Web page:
This stadium may be a reason to vote both for it and against it, that’s how high emotions it raised. Still, in terms of engineering it’s a masterpiece, even if West Ham fans need time to accept it.
It’s one of very few stadiums in this edition of Stadium of the Year to have raised both negative and positive emotions among their visitors. On the one hand it’s a huge leap in terms of size and attendance for West Ham. One the other, it’s by far the least football-friendly stadium throughout London’s Premier League grounds.
That may well be, but it’s story is a very complex one. We need to remember that when initially under construction as the Olympic Stadium, it was planned to have upper stands and roof demountable, while only the lower ring of seating was to remain in legacy mode. But the plan was changed to exactly the opposite: make the lower stands retractable and upper ones permanent.
And then there’s the roof. Within the steel ring created ahead of 2012 Olympics a brand new cover of over twice the size had to be created. As a result one of the world’s most elaborate roof structures was built, consisting of almost 4,000 tons of steel trusses and cables. With maximum depth of 84 meters at peak it’s the largest of its kind. And yet it seems lightweight, largely due to transparent cladding covering half of the surface.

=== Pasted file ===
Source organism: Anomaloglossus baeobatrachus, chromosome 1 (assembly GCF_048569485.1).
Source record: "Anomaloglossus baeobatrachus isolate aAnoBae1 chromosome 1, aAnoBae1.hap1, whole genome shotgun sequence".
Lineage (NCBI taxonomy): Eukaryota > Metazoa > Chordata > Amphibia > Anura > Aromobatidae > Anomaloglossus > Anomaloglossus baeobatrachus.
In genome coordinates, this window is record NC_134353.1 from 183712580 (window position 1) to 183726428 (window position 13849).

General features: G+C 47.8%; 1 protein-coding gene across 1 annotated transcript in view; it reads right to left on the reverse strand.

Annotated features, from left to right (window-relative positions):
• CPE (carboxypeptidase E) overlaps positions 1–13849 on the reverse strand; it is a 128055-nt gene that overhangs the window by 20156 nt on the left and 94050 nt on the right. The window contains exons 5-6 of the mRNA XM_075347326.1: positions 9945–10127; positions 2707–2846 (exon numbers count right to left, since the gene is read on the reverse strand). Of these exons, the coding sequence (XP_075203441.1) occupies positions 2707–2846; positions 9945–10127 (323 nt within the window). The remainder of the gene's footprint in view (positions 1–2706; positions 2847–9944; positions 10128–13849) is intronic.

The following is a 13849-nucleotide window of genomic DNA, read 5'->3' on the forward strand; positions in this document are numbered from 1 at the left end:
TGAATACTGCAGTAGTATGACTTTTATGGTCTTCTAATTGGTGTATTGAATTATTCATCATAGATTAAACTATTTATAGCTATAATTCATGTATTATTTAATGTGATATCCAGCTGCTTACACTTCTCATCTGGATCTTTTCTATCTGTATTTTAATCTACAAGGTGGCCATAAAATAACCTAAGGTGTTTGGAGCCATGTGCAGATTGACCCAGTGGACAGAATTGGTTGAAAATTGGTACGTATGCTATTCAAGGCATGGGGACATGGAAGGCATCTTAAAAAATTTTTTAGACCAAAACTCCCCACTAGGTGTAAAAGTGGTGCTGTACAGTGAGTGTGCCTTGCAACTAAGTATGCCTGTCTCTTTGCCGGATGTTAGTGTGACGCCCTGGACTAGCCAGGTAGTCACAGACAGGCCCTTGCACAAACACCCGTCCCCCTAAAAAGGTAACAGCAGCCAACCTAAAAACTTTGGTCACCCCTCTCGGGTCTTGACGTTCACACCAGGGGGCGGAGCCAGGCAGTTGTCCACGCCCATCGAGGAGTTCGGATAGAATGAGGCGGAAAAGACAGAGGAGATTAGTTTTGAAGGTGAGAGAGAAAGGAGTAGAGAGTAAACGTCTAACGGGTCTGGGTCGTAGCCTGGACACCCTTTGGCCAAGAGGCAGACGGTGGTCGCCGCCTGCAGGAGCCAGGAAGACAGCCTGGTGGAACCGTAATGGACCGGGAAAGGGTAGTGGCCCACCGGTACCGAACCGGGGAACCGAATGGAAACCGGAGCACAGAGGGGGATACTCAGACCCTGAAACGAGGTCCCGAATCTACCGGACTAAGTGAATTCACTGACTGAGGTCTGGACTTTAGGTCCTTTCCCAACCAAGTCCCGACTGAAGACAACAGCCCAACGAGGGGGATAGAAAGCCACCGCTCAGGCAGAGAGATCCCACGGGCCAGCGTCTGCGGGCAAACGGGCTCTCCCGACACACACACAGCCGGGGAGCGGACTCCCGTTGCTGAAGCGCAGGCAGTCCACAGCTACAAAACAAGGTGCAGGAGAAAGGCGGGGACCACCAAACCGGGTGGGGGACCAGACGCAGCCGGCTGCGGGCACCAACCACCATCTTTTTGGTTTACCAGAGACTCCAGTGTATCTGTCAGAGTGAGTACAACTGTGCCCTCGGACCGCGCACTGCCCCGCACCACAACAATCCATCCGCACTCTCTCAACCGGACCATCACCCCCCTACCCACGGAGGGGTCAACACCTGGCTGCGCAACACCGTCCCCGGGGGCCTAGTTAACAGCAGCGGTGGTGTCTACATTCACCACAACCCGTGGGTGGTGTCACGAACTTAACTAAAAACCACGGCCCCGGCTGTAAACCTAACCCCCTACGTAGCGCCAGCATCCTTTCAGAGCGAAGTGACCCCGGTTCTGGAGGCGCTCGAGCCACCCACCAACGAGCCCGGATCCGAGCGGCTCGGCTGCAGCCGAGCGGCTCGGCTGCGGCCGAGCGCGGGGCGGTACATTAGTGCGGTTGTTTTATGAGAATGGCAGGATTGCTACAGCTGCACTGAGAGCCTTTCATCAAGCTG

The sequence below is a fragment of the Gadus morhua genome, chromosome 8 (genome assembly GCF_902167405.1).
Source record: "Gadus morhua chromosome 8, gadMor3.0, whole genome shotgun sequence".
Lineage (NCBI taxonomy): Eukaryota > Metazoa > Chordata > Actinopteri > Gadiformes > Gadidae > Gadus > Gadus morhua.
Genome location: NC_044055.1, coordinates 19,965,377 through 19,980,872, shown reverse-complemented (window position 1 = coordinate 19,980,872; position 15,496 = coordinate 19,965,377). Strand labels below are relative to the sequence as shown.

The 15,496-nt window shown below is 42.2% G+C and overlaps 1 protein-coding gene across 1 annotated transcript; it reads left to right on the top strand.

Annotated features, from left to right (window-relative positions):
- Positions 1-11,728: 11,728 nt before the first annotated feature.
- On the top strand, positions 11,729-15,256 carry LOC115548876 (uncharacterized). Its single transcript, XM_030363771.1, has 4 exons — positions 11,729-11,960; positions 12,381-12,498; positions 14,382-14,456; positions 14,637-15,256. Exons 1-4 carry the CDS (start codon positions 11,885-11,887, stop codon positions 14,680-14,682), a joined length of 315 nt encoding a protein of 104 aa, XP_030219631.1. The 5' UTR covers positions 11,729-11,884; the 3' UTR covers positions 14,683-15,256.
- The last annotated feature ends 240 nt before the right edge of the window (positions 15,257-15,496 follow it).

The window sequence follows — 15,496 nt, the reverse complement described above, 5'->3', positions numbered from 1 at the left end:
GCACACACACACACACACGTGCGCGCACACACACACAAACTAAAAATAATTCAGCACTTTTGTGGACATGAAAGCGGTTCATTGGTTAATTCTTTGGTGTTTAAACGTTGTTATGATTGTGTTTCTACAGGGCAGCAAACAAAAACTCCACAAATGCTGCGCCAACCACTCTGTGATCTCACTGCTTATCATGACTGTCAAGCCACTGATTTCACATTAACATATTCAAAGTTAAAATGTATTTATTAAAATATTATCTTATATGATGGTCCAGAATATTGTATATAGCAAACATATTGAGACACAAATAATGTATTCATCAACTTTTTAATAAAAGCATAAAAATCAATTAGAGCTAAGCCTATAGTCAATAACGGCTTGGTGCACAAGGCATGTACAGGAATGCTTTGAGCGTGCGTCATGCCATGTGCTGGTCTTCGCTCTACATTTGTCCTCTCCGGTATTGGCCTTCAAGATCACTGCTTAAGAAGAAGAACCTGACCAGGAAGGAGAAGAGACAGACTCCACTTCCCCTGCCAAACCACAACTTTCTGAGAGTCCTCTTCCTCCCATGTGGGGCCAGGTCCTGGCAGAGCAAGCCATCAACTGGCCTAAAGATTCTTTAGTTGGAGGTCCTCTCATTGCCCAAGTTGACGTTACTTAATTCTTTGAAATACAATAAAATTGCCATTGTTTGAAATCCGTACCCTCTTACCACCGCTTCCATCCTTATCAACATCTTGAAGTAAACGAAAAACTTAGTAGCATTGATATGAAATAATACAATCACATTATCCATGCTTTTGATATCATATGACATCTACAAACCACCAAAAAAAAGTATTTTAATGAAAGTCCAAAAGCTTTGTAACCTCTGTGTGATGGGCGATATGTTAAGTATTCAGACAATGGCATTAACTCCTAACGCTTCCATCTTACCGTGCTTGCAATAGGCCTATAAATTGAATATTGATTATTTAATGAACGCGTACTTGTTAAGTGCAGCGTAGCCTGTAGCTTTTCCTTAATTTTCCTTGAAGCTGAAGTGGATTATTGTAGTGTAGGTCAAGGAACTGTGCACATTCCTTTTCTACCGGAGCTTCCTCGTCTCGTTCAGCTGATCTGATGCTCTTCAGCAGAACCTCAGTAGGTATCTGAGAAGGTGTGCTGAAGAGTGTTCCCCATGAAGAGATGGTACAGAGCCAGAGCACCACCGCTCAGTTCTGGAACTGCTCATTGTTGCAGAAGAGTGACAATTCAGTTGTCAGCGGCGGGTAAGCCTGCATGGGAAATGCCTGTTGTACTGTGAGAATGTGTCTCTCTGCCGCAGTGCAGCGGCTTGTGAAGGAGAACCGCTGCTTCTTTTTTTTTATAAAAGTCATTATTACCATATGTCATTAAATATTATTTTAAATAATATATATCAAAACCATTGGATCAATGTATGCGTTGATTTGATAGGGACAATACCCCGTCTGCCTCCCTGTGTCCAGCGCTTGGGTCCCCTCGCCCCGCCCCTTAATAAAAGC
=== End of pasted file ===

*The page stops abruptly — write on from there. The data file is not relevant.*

With London’s pledge to retain the running track for summer events, seats in the Lower ring have to change positions between football seasons. Eventually this should be done automatically, but so far the seating bowl is remodeled manually. That’s only one of many quirks of this immense project.
And, frankly, you cannot blame West Ham supporters for having trouble adjusting to the new stadium. It’s completely different not only from their compact Upton Park, it’s literally different than any other stadium. But while the Hammers can take their time to accommodate to the relocation, your time to support this stadium in Stadium of the Year (or the opposite, vote for other nominees) will run out on Satruday, March 4!